In their new song “Why Don’t We Do Anything Fun,” Californian punk syndicate Broken Baby rely on a bassline that slithers straight from the depths of hell and wraps the listeners in a thick coiling to demonstrate how unapologetically violent their brand of hard rock is. Scooped audio emphasizes the depth of their sonic palate, and while there’s a mist of raw treble hovering over the drums we never get washed away in its white noise. This track and nine others like it make up the whole of Broken Baby’s self-titled rookie full length album, which has become the surprise sleeper hit of 2018.
Artists who value melodic interpretation over literal themes take us to deeper levels of emotional connection than any other form of expression can. For most punk rock groups, melody takes a backseat to the expressed statement, but Broken Baby has delicately prioritized both in this collection of songs that vary in tempo, delivery and prose. There’s no overt agenda that we feel pressed upon us, but there’s also not a counterpoint there to suggest that Broken Baby is fighting against anything other than the boredom that utter silence induces. This world was made to rock n’ roll, and this band is just doing their part to see that it does so.
The three and a half minute dirge of “Are You Afraid?” borrows from rockabilly’s rollicking sway but doesn’t find itself running in circles by the time it comes to a conclusion. As I mentioned before, there’s a very abstract quality to vocalist Amber Bollinger’s lyrics that makes them very visual and multidimensional, and this track might capture her style of attack better than any other on the record. You could spend a lot of time dissecting the duality in her perspectives, or you could just enjoy her ability to keep up with the breakneck progression of the album’s flow (I myself did both).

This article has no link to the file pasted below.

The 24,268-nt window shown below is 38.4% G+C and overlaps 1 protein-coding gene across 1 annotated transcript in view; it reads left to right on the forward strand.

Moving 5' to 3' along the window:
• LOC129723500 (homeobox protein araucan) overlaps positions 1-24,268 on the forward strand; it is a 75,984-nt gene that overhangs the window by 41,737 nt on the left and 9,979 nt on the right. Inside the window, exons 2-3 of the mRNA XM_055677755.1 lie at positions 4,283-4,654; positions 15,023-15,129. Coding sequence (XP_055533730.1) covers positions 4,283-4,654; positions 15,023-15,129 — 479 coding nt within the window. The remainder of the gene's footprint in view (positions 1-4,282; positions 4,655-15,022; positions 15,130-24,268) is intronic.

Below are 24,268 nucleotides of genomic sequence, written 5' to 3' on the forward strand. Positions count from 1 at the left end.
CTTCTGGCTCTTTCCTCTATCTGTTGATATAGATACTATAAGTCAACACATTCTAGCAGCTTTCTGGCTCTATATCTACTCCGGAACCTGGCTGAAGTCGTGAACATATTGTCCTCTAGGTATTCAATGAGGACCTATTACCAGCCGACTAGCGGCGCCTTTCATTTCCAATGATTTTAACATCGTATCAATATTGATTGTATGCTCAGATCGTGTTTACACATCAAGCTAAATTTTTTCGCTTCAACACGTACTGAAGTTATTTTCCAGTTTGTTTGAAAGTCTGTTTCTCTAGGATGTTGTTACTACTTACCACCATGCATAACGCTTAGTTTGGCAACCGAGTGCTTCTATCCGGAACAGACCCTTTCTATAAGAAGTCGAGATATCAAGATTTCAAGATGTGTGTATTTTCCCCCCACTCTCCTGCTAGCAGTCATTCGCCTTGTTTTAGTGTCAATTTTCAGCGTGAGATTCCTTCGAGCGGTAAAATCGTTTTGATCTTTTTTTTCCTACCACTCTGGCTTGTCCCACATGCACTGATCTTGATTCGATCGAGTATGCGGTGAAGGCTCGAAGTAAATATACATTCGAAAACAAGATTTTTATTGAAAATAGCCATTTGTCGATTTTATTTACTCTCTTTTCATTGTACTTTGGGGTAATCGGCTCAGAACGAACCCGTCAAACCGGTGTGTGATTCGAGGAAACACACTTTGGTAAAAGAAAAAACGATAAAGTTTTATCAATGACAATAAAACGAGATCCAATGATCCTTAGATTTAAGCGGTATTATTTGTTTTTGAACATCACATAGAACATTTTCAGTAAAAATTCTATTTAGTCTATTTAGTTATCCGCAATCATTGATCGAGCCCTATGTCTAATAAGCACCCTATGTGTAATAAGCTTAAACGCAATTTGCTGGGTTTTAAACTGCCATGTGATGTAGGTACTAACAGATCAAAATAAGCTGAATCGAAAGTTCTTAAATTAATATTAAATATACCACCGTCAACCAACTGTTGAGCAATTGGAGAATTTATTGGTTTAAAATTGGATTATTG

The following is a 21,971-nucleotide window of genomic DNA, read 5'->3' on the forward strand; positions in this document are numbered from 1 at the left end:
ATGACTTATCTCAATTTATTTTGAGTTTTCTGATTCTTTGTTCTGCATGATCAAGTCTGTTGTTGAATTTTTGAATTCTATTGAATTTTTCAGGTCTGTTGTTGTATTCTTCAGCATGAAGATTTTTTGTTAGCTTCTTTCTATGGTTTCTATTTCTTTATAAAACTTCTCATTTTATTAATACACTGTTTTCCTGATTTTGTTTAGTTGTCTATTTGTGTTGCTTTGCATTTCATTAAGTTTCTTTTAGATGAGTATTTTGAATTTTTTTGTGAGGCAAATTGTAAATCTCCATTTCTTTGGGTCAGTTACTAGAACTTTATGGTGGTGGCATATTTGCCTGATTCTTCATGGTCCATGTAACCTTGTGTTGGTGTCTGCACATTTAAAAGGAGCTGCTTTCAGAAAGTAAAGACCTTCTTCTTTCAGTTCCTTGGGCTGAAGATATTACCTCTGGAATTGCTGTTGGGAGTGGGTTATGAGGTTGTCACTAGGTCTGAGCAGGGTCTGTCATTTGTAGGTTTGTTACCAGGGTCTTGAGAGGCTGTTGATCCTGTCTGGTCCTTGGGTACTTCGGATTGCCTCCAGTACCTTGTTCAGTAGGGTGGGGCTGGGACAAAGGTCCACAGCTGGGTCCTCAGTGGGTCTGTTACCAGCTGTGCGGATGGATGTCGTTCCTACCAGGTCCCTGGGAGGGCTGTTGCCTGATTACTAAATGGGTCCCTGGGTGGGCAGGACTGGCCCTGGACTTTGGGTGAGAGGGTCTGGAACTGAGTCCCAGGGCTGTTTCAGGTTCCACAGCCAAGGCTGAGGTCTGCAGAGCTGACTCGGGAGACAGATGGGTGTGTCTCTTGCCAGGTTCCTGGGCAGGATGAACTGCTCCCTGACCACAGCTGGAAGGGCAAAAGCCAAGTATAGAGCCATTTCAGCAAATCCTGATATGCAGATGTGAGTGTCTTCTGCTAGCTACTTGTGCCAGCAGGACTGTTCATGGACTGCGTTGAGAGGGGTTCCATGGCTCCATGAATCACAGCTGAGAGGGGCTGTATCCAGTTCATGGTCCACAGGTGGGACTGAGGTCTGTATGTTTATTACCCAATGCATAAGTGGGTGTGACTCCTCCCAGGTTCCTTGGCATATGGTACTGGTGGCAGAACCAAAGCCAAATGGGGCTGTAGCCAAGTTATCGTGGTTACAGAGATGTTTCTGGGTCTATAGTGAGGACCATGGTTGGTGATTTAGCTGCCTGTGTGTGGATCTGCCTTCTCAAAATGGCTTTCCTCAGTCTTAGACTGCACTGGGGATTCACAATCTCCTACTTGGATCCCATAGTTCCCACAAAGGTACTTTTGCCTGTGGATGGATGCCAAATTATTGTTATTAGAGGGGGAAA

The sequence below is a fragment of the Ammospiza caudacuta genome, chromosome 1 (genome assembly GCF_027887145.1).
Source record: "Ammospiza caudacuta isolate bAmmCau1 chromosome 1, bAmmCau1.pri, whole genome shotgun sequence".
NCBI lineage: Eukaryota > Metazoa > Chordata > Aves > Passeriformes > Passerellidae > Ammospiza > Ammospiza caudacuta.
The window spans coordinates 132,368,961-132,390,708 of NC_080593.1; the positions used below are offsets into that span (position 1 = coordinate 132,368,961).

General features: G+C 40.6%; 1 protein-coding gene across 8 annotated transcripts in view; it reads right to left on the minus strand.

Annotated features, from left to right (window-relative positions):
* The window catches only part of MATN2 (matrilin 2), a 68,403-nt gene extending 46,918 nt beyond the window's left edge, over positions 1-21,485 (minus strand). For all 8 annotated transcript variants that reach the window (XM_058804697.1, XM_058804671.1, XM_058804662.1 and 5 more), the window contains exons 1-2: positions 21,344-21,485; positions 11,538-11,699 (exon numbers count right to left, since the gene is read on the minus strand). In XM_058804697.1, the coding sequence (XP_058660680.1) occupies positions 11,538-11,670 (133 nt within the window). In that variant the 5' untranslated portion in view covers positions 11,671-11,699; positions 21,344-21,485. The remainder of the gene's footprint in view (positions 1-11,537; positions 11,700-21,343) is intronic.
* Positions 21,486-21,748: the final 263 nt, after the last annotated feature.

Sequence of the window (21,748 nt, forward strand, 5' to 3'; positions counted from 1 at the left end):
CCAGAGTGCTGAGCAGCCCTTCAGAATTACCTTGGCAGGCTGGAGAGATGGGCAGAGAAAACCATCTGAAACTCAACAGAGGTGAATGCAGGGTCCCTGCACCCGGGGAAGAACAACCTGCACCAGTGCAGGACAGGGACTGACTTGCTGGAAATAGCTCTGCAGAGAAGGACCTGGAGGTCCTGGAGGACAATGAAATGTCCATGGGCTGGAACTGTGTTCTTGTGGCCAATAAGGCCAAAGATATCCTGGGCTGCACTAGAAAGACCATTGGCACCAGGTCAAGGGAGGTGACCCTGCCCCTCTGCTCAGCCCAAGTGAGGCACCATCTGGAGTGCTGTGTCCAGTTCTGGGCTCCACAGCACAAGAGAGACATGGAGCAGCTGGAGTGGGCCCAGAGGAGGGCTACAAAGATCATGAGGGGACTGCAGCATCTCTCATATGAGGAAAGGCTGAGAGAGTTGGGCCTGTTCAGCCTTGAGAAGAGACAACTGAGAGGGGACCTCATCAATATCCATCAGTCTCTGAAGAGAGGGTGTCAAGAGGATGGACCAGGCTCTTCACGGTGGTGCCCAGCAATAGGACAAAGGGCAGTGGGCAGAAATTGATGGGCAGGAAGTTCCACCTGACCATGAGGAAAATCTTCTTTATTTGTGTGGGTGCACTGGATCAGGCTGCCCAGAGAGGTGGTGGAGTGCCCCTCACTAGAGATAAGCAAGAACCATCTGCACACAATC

Electro-pop fans will appreciate Broken Baby’s genre-bending “It’s My Show,” which leans heavily on mammoth synthesizers to create its wall of sound. It’s one of the more muted tracks on the record musically, but the chorus is straight up tailor made for today’s contemporary indie radio. The specialty/college format eats up eccentric rock albums like this one, and Broken Baby’s highly stylized sound comes during a period of inactivity in the American underground that has left disc jockeys scrambling to find a hot new beat.
This album offers us a glimpse into the sound of Broken Baby, who are a fairly new face in indie rock but stand to make some pretty stellar gains in the wake of this album’s success. Their next full length will likely show us a more clearly defined profile of their identity and who they really are, but this is a great teaser for all of the magic and mysticism that they plan to roll out of the studio in the years ahead. If it’s even half as mesmerizing as this record is, they’re in for a long and storied career.